Departing from Žižek’s point: ‘Humanity means: the alien is controlling our human bodies’, Woody’s second animation scene is perhaps not contradictory to his first, but rather its truth: humanization is just as much a demonization, a being invaded by the alien, the voice. Thus the ‘animation’ of the animated film might be seen as a familiarization of something which is actually deeply unfamiliar and scary.

Falling with style

The story of Buzz Lightyear’s fall, central to Toy Story, is yet another story of what animates the subject. The fall may be seen as constituting Buzz as a neurotic. Until then his character matches Lacan’s definition of the psychotic: the one who firmly believes in the big Other.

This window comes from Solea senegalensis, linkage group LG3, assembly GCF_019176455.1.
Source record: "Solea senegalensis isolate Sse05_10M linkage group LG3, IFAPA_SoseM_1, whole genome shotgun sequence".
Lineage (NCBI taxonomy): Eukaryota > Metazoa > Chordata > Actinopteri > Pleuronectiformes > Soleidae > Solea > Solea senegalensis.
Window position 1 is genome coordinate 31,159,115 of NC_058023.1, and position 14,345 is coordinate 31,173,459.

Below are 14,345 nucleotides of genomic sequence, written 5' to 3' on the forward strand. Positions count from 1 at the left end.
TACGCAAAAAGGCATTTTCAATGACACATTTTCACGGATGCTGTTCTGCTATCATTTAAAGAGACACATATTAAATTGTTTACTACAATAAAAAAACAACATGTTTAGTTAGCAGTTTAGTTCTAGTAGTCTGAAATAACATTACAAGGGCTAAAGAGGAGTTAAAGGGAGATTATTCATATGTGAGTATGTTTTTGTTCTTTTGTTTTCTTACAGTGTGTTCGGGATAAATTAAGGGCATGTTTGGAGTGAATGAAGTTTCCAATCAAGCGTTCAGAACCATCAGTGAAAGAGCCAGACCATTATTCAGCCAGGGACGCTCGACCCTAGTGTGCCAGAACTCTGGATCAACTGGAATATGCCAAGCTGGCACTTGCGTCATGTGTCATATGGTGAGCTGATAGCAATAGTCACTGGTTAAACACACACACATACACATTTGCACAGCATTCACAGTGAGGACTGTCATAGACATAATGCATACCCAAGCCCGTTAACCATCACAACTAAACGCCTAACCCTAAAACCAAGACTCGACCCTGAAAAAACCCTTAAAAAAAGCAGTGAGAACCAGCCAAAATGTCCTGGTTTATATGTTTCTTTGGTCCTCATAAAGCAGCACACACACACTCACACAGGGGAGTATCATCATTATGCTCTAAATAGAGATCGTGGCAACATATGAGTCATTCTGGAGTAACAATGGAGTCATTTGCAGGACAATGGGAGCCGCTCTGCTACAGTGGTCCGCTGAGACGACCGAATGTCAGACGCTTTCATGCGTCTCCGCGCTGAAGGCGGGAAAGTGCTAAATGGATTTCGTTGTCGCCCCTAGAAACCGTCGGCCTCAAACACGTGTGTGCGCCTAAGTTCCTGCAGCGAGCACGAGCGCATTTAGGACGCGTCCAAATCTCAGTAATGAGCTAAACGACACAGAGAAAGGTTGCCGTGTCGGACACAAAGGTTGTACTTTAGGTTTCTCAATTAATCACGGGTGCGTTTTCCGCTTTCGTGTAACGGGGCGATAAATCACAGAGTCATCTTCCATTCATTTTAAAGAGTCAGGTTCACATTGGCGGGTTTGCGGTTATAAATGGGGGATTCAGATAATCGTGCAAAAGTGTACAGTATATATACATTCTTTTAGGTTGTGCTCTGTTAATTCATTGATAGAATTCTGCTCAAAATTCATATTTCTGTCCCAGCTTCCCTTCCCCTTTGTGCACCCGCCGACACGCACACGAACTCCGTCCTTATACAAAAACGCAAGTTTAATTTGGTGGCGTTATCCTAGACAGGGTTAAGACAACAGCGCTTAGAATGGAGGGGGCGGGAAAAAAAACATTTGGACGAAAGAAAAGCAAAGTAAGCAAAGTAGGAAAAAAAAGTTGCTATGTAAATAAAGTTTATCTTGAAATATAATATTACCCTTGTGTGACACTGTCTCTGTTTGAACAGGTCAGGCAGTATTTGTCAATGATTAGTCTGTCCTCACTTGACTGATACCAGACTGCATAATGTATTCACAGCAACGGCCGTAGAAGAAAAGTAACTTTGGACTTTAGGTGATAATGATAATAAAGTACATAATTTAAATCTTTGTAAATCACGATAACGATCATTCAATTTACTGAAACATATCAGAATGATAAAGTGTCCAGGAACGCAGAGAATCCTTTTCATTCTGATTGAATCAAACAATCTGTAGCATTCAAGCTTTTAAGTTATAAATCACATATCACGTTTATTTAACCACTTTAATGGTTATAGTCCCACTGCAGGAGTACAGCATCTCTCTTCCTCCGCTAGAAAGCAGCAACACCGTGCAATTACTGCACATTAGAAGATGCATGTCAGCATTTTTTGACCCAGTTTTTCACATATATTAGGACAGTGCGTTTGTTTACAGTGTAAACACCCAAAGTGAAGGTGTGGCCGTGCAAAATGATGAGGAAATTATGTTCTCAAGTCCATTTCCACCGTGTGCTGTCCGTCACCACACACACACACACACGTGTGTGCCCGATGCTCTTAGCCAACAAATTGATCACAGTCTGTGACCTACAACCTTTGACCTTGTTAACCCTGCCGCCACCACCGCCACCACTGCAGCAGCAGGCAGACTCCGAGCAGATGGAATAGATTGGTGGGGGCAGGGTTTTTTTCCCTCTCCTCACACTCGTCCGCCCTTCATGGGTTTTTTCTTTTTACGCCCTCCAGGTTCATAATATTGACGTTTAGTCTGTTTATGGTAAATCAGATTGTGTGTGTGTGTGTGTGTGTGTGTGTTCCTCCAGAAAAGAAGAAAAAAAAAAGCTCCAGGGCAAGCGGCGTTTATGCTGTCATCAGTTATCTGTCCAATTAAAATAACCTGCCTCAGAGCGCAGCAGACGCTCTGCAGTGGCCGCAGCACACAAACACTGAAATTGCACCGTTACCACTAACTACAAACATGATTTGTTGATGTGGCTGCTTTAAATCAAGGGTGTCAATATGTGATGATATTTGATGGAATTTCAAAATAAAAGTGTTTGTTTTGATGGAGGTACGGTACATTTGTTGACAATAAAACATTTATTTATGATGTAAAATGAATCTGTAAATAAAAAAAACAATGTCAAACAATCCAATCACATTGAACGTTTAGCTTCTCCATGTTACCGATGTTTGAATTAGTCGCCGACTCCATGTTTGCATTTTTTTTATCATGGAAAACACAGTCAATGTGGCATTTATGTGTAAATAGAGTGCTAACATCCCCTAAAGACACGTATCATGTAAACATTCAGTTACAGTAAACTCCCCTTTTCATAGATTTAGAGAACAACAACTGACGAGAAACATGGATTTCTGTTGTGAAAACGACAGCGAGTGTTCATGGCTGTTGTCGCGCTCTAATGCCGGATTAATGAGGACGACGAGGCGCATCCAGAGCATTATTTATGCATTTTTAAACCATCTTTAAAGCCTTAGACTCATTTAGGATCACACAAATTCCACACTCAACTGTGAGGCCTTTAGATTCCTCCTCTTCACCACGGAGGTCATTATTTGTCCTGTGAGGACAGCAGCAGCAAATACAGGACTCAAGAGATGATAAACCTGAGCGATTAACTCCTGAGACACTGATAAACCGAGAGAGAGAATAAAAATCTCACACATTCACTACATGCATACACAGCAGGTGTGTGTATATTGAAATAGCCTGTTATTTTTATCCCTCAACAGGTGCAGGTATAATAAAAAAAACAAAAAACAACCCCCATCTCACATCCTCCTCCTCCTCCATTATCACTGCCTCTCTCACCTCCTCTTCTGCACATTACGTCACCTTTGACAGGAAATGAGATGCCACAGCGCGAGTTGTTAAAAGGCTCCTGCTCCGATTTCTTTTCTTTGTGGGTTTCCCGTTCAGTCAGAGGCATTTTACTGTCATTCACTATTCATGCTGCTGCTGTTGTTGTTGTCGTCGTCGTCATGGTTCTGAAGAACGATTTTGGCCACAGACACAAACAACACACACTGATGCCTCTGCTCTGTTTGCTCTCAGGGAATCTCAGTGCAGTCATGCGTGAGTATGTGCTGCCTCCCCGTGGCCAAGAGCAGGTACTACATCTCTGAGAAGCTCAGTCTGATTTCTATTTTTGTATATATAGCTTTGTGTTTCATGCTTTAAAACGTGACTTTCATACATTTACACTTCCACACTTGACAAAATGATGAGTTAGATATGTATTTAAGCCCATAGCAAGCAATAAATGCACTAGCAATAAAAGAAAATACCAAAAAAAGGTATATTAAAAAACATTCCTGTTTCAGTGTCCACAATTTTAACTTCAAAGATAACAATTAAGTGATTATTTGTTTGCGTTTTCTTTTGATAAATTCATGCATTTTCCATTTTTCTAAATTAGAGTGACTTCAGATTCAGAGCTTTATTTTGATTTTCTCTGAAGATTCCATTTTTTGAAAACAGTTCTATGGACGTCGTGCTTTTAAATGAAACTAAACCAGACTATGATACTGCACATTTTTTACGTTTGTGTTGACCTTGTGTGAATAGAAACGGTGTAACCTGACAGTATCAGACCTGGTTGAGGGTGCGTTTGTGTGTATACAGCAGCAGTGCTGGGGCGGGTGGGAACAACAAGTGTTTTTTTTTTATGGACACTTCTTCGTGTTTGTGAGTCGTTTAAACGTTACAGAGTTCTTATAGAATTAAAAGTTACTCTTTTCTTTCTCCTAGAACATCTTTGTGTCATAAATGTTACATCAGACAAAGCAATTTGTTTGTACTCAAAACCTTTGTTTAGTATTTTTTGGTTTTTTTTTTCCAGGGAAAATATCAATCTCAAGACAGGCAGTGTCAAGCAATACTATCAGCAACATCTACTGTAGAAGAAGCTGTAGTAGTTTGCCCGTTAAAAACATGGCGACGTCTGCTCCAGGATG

As explained in the introduction to this book, the big Other (French: L’Autre) is Lacan’s concept for that place – be it a person, an ideology, God, common sense – where I believe the truth about my existence, the meaning of my life, the guarantee of my identity, to be located. For Buzz Lightyear, the big O is the outer space control from which he (thoroughly psychotically) believes he has been sent on a mission.